Lowell George continued to produce the albums, but his songwriting contribution diminished as the group moved into jazz fusion. In August 1977, Little Feat recorded a live album from gigs at The Rainbow Theatre in London and Lisner Auditorium in Washington, DC. Waiting For Columbus is considered by many rock music critics to be one of the best live albums of all time, despite the fact that nearly all of George's vocals and slide work were in fact over-dubbed later in the studio[citation needed]. It was released in 1978, by which time it had become apparent that Lowell George's interest in the band was waning, as was his health. George did some work on what would eventually become Down On The Farm but then recorded a solo album Thanks, I'll Eat it Here and declared that Little Feat had disbanded. While touring for Thanks, I'll Eat it Here in June of 1979, at the age of 34, George was found dead in his hotel room in Arlington, Virginia. An autopsy found the death to be caused by a heart attack, although it is considered likely that George's weight, (formerly chronic) drug usage, and the strain of touring contributed to his condition.

The surviving members finished and released Down On The Farm before disbanding in 1979. A subsequent retrospective double album compilation of rare outtakes and live tracks, Hoy-Hoy!, was released in 1981.

While Lowell George was the founder of the band, with his great talent as a musician, he learned early on that directing and finding great talent was a niche, possibly from his work with Frank Zappa. The longevity of the band is a great tribute to George, and because of his legacy and inspiration, Little Feat remains, at least, in part, unchanged to this day.

The Craig Fuller years (1988-1993)

In 1986 Richie Hayward, Paul Barrere and Bill Payne were invited to play on Blue Slipper, the 1987 debut album by Helen Watson. They subsequently appeared on her second album The Weather Inside. The surviving former members of Little Feat then reformed when Barrere, Clayton, Gradney, Hayward and Payne added songwriter/vocalist Craig Fuller, formerly from the band Pure Prairie League (who also provided some rhythm guitar), and Fred Tackett on guitar, mandolin and trumpet. The band admired Fuller's previous work and were impressed when he toured with them in 1978 as part of the Fuller/Kaz band. They did not even request an audition, simply advising him they wanted him; and the reformation of a new Little Feat was complete. The initial release by the new lineup, Let It Roll, was a tremendous success, garnering Feat its first gold record LP since Waiting For Columbus which now had gone platinum. The band received more exposure than ever, including an appearance on Saturday Night Live. Concerts were booked nationally and Little Feat played enthusiastic, sold out shows. Fuller's vocals and high energy were a primary reason for the success[citation needed]. Barrere, Payne and company were pleased by the audience reaction: not only were they able to put over the Feat classics, but the new music was solid. While some Little Feat diehards could not accept the band without Lowell George, the new Little Feat with Fuller made a comeback that introduced a whole new generation to Little Feat.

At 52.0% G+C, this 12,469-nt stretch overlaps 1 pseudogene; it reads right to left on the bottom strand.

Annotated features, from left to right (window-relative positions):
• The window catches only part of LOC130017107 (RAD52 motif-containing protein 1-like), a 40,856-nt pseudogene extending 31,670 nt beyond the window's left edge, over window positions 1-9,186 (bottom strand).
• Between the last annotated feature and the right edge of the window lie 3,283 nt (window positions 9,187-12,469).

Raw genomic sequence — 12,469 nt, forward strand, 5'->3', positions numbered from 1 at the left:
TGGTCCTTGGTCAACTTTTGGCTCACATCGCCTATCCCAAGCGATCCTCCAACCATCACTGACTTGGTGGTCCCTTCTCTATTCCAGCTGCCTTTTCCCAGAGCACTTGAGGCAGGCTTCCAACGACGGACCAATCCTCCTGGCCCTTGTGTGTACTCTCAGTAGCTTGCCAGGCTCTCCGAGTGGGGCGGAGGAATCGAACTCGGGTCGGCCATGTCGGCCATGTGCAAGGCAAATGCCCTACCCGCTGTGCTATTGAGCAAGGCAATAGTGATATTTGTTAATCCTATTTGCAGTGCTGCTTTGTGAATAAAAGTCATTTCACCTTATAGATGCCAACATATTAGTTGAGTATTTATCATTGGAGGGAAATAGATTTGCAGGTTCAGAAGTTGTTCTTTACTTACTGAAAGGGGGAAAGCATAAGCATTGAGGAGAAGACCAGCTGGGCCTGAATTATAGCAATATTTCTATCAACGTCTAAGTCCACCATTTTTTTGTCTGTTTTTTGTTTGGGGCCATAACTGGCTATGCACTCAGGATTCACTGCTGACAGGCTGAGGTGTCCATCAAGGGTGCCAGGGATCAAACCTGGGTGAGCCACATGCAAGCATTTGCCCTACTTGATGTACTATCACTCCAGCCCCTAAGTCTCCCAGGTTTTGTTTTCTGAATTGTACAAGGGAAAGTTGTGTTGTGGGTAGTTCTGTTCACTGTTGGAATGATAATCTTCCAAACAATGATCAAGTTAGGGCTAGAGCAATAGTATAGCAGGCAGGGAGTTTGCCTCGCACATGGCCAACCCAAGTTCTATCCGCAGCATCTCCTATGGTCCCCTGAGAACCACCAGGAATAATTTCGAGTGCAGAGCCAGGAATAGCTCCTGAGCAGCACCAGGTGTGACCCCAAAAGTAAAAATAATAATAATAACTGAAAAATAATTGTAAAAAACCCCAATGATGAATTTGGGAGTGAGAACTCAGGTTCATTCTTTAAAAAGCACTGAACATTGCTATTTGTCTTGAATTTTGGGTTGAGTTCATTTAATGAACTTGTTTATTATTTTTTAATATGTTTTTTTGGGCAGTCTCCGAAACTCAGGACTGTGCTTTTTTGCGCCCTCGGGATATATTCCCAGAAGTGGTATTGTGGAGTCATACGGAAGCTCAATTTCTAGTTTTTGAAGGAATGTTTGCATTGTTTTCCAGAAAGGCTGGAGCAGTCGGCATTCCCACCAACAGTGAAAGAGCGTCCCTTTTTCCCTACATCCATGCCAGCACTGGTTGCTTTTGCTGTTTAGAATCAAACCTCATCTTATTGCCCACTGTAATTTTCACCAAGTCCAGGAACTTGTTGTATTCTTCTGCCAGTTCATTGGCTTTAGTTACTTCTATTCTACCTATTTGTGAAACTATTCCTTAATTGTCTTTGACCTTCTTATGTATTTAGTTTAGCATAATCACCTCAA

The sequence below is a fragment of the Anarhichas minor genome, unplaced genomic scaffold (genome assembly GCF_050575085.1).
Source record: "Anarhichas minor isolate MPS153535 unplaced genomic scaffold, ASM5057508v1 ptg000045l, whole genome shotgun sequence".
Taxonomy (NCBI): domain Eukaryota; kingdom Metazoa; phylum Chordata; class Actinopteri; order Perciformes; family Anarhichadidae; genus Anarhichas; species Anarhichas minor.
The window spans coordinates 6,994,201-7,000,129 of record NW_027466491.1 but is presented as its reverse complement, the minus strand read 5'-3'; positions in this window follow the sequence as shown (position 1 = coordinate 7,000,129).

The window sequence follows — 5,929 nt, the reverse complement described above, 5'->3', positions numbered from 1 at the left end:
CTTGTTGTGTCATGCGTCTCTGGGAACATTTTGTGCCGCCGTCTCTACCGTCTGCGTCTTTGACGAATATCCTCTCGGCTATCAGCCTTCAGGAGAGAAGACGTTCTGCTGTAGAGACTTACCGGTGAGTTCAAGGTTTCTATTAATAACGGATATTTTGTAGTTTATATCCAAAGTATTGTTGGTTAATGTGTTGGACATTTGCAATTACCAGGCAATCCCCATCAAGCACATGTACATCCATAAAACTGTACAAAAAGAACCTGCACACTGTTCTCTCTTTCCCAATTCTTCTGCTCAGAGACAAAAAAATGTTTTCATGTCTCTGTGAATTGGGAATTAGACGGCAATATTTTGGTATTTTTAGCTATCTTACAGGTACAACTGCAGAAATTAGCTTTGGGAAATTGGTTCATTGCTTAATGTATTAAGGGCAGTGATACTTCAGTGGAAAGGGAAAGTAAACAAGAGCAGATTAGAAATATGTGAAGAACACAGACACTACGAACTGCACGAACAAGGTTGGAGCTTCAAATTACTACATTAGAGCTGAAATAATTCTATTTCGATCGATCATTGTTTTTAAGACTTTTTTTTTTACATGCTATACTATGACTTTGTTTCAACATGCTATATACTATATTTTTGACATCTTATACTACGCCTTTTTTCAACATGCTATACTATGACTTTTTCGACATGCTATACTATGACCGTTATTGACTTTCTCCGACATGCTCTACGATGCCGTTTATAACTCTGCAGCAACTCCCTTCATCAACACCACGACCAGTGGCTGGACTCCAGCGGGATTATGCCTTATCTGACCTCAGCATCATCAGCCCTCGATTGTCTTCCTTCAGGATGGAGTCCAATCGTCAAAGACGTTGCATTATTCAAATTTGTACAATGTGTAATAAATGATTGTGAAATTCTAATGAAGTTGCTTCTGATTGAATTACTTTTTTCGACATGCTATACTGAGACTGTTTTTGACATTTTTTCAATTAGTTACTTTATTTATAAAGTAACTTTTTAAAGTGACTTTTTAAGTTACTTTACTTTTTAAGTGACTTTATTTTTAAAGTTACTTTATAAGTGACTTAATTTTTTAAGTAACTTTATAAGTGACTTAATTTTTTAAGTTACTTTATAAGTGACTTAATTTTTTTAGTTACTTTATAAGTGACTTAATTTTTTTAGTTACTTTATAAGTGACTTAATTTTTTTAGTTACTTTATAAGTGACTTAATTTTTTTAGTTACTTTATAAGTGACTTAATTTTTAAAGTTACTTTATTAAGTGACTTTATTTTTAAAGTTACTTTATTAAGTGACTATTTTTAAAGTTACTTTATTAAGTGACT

Little Feat released two more recordings with Fuller, and the band continued to tour on a large scale. Fuller departed in 1993, stating that touring required too much time away from his family. Fuller joined a reformed Pure Prairie League, has commenced a long-overdue solo career and still guests with Little Feat on occasion.

The Shaun Murphy years (1993-present)

Craig Fuller was replaced by Shaun Murphy in September 1993. Shaun had sung on all of the recent Little Feat albums and throughout 1993 she had toured as part of Bob Seger's band with Fred Tackett and Bill Payne.

Murphy began her career working in Detroit, Michigan, most notably in theatre, and received a record contract with Rare Earth Records, a division of Motown Records, as a member of a duo with Meat Loaf. The duo later disbanded, and Murphy went on to sing and record with renowned artists such as Eric Clapton and Bob Seger.

With Murphy, the tone of Little Feat's live shows is more relaxed, and lends itself to more free-flowing jams. Shaun sings lead on perhaps one third of the songs during each live show, including those previously sung by Lowell George ("Rock And Roll Doctor", "Long Distance Love") and Craig Fuller ("One Clear Moment", "Shake Me Up"), as well as her own compositions.